One thing I hadn't anticipated experiencing in the early stages of retirement was the wobbling phenomenon. It's not so much a gait issue as the realisation that when I try to balance, especially on one leg (as you do) I no longer feel steady. Now, all things considered this could be an age-related issue, but after experiencing a marked and rapid decline in my ability to hold a yoga pose or even stand on tip-toes, coupled with increasing pain in my knees and feet when I undertake bouts of sustained exercise I decided it was time to take professional advice.
Amazingly my doctor did not dismiss it as a symptom of ageing or even a vivid imagination. Instead she referred me to a consultant to take another look at the degeneration in the knees which is of course common as we hit middle age and beyond, ably assisted in my case by too many pulls and strains whilst skiing. Reassuring me that I am not even on the cusp of requiring knee surgery whilst prescribing some seriously effective painkillers/anti-inflammatories, the consultant in turn referred me to a physiotherapist.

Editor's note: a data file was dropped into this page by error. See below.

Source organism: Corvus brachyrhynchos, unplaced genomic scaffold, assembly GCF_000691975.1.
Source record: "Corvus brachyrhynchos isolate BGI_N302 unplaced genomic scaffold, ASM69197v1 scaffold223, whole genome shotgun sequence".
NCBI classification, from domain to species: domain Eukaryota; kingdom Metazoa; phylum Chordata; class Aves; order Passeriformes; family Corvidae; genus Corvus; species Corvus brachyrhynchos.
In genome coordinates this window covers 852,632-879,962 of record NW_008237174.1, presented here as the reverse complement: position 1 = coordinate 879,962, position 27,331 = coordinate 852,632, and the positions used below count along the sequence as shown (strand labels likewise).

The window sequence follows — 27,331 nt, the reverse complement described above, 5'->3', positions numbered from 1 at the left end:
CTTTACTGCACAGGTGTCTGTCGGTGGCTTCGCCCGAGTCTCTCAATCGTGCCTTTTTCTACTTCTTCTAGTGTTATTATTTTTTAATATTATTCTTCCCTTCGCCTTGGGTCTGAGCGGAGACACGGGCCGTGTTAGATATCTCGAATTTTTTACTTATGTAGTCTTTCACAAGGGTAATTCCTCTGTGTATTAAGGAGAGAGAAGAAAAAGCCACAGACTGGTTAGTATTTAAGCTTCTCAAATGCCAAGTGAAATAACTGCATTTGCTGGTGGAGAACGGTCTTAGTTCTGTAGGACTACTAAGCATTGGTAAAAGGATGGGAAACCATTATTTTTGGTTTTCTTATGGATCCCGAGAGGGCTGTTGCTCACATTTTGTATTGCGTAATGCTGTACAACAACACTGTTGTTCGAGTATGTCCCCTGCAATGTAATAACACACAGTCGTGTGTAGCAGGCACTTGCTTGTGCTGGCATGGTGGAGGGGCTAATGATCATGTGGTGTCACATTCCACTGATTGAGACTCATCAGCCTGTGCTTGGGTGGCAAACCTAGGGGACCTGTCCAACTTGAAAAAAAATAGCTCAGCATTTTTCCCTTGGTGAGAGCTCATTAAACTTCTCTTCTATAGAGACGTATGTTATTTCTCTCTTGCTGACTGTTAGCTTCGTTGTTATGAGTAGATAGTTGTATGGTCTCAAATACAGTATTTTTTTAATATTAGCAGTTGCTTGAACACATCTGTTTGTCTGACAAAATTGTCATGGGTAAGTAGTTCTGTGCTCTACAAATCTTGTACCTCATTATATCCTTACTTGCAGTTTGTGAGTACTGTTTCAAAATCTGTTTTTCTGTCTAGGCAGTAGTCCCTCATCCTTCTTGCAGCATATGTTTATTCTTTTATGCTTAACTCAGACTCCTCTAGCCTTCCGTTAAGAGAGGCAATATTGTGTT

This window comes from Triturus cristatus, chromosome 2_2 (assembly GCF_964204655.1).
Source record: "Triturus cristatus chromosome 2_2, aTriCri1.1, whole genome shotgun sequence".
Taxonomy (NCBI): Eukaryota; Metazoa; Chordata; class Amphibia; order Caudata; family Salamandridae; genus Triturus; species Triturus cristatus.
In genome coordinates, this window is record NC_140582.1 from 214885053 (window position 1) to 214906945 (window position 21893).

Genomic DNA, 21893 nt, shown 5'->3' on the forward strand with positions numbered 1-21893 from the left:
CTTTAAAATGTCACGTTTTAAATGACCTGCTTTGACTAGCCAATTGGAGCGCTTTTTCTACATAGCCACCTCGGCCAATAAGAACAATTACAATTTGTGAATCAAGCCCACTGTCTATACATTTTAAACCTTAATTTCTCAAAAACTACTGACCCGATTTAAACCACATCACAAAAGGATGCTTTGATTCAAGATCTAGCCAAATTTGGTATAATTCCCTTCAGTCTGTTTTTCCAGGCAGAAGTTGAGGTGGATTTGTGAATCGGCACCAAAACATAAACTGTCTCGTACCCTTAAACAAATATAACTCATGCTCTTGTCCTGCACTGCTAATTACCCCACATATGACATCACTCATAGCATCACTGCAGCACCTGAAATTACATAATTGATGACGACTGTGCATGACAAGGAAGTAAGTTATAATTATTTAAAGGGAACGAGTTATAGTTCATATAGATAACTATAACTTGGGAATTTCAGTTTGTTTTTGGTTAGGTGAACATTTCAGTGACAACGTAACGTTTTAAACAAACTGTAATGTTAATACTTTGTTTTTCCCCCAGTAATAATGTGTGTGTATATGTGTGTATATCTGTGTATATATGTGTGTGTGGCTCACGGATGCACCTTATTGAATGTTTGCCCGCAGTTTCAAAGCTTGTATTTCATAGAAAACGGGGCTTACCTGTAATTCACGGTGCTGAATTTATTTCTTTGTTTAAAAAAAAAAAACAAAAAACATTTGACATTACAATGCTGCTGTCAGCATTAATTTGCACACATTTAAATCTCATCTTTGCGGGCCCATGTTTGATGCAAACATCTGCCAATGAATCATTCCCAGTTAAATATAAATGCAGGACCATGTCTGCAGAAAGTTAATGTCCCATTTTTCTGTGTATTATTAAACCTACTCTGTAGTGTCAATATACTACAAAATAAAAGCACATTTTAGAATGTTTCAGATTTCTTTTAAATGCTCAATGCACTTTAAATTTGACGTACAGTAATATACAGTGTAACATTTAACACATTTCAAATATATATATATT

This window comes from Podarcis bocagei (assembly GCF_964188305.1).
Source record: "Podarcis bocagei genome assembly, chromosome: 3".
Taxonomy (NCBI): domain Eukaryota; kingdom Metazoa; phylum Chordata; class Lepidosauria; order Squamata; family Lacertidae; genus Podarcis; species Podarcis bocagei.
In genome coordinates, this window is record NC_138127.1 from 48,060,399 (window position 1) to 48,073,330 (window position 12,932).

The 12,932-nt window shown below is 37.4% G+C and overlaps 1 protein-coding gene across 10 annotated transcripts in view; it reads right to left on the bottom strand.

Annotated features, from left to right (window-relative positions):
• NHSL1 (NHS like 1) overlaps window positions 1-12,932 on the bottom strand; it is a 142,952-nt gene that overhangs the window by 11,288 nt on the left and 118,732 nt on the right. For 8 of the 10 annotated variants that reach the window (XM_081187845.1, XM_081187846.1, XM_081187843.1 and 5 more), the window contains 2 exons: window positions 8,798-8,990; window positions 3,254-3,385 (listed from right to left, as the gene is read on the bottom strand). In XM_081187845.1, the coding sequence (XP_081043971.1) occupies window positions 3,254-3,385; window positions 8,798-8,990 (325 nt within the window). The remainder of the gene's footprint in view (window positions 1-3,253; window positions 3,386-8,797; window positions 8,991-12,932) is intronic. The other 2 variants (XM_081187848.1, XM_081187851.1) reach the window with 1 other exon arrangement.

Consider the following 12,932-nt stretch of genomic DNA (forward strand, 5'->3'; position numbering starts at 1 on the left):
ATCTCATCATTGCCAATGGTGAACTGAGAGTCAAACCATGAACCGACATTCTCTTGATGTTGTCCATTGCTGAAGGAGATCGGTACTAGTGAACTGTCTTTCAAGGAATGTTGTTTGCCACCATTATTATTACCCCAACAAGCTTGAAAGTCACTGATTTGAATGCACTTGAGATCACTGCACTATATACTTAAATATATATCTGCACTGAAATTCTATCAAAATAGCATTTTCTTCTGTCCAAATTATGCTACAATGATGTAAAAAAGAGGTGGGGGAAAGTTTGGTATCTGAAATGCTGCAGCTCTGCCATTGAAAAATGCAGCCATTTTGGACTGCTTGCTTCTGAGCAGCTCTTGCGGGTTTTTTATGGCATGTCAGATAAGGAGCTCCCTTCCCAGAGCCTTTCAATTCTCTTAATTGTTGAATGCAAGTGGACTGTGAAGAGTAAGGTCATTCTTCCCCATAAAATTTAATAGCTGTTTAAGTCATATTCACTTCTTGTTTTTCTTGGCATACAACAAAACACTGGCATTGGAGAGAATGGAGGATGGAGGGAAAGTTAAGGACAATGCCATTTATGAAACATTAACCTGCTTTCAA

Her initial diagnosis four weeks ago was that whilst my glutes, quads and hamstrings are all playing their required roles, seriously tight calf muscles are having a deleterious effect. I was duly handed a rubber exercise band and a list of exercises to undertake at home, with a promise to keep up my gym work-outs and classes. Apparently, there's no such thing as too much exercise.
A month later, I can honestly say that steadiness is returning and I returned for a physiotherapy review today. The tightness is disappearing and now centres on the achilles tendon rather than the hamstrings. I have been given more exercises and assured that whilst the degeneration in the knees is irreversible, there is absolutely no reason why balance mode cannot be restored.
It seems the cause has nothing whatsoever to do with age but rather insufficent stretching out after exercising! Oh la la, my days in the gym are not yet ending and nor is a wheelchair beckoning.
The battle for fitness continues ....